She thanked the Boston Foundation for its support of the program, which engages providers from primary care, mental health and community health services. “It’s so important to do what the Boston Foundation is doing by breaking down the silos between health and education,” she said. “We have to leverage emerging science and use that science to drive systemic change.”

Elsie Taveras
Elsie Tavares reported on the First 1,000 Days Program, which is supported by the Boston Foundation.

During a panel moderated by Nineequa Blanding, the Boston Foundation’s Director of Health and Wellness, Wendell Knox, a founder of Boston Basics, which uses the existing social infrastructure to share with parents five basic behaviors that boost babies’ language abilities, reasoning and confidence, echoed a theme that was discussed in the previous forum. “Working across sectors is crucial,” he said. “We need to speak a common language, so let’s develop one!”

David R. Williams, Professor of Public Health and African American Studies and Sociology at the Harvard Chan School of Public Health, recounted some depressing statistics about the racial components of poverty in America, where the income gap between blacks and whites is the same as it was in 1978. He added, “For every dollar of wealth whites have, blacks have just 6 cents and Latinos have 7 cents.” He made the point that other countries, even poorer countries, invest far more in the early success of their children.

Another panelist was Mary Coleman, Senior VP and COO of EMPath, which coaches low-income parents to help them attain a level of self-sufficiency. She countered some of the pessimism in the room by saying forcefully, “Childhood does set a trajectory, but let’s remember that adversity is not destiny!”

Williams and Coleman
(From left) Panelists David Williams and Mary Coleman spoke about the socioeconomic factors affecting early childhood.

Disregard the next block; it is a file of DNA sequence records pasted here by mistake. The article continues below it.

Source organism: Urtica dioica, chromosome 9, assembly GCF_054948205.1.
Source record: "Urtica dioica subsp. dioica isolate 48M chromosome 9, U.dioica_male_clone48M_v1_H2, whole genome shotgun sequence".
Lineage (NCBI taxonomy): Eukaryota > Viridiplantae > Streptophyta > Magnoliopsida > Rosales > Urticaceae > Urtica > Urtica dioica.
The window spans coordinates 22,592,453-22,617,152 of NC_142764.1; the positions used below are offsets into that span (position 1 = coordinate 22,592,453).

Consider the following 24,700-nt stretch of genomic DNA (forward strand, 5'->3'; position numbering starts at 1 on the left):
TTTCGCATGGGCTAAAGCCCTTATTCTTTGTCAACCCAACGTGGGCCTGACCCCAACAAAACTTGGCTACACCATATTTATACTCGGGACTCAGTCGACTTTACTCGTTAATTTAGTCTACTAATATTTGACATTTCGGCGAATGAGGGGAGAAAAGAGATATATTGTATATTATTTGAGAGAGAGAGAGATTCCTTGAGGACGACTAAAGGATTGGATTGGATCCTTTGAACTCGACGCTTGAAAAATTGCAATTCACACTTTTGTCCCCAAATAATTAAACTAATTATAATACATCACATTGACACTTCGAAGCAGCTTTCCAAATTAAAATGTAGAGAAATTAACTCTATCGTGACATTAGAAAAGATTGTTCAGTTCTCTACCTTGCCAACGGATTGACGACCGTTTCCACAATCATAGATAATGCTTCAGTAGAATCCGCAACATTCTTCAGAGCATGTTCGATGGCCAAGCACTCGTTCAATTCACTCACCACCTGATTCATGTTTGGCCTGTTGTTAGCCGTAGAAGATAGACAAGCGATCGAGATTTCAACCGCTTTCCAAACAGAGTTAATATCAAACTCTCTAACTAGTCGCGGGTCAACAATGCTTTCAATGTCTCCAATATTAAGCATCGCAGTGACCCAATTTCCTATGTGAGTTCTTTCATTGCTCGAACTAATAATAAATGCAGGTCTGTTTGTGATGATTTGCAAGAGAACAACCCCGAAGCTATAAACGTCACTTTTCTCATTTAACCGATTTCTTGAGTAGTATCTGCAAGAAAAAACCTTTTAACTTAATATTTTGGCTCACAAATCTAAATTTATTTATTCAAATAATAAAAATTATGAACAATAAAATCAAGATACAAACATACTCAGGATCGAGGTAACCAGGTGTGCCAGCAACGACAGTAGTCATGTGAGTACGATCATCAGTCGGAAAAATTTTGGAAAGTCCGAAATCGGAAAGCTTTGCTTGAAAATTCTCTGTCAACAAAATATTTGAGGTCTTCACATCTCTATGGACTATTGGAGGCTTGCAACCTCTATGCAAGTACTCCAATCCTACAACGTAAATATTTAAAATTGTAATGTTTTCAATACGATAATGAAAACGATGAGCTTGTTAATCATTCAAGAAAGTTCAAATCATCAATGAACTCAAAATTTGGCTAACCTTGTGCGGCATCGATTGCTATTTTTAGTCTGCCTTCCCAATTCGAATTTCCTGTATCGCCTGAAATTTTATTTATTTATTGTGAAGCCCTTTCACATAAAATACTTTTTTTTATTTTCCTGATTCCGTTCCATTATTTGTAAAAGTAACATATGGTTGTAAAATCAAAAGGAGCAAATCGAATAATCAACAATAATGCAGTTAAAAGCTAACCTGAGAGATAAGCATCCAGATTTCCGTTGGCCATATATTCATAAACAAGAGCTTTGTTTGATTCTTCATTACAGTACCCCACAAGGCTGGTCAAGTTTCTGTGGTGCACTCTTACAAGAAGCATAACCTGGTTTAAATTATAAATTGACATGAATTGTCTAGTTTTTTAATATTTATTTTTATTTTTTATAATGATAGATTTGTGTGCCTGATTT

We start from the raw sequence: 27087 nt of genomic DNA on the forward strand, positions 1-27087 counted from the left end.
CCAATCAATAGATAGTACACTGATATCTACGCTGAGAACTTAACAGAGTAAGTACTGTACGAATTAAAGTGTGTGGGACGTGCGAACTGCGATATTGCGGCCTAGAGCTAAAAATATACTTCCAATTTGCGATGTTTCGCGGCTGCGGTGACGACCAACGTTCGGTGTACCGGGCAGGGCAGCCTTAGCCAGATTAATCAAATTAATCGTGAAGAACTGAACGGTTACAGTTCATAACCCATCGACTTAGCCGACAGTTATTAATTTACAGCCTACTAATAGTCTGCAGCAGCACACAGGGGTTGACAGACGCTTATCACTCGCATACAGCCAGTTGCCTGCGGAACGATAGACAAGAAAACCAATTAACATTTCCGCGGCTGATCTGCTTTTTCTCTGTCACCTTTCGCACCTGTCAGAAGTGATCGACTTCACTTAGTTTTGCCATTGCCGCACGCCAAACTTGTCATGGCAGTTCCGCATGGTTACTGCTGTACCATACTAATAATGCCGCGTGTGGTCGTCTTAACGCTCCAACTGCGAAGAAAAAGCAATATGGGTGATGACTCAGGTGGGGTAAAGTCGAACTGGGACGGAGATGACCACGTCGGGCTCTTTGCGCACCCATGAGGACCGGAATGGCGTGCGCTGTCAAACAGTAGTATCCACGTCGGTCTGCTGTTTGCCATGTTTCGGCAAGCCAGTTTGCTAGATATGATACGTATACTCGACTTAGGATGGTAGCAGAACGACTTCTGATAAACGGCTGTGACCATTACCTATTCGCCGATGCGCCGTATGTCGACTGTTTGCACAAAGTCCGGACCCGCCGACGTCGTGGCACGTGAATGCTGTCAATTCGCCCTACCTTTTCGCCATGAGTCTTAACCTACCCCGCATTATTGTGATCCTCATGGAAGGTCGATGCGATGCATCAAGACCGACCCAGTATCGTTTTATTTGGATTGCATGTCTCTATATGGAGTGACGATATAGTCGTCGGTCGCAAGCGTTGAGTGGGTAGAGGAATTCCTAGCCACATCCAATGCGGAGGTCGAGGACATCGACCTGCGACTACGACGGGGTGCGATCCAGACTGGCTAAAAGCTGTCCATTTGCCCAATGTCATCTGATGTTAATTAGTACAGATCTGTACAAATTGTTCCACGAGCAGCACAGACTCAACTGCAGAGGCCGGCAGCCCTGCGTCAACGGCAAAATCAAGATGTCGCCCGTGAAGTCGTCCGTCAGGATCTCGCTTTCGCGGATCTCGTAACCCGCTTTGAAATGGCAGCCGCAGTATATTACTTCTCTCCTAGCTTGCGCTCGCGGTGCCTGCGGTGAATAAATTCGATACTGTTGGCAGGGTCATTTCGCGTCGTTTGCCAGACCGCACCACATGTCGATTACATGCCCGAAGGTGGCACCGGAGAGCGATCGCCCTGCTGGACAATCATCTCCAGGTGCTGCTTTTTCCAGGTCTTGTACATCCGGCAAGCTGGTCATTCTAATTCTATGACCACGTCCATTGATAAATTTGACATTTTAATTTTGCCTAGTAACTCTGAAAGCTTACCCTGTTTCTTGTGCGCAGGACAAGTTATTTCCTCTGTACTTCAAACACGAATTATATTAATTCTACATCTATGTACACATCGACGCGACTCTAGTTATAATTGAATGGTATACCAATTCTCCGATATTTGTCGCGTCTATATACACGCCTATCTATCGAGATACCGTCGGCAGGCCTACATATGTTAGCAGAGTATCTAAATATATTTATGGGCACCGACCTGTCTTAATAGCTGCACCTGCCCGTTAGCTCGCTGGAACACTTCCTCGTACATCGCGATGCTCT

Wendell Knox
Panelist Wendell Knox described Boston Basics, which was launched by trustees of the Black Philanthropy Fund at the Boston Foundation.

As part of our Vision 2020 strategic plan, the Boston Foundation is deepening its focus on the critical pre-natal to age 5 early childhood years to improve children's readiness for success in school and life. We plan to host several forums and convenings in the coming year to raise public awareness of opportunities and challenges in early childhood. In this context, we are launching the Early Childhood Research Roundtable series. This series will periodically convene researchers and program and policy leaders to discuss a specific topic in early childhood with the objective of strengthening connections between research and practice. 

Our inaugural Early Childhood Research Roundtable focused on a recent Brookings Institution's report titled "The Current State of Scientific Knowledge on Pre-Kindergarten Effects," which summarizes what is known about the effectiveness of state and district pre-kindergarten programs on children's learning outcomes. The session will feature presentations by two of the report's authors, and include a discussion about the effectiveness of the Boston Public Schools' pre-kindergarten program.

Download the presentations (no video available) from the first Early Childhood Research Roundtable: What Do We Know About the Impacts of Pre-Kindergarten?

Photos by Julia Howard.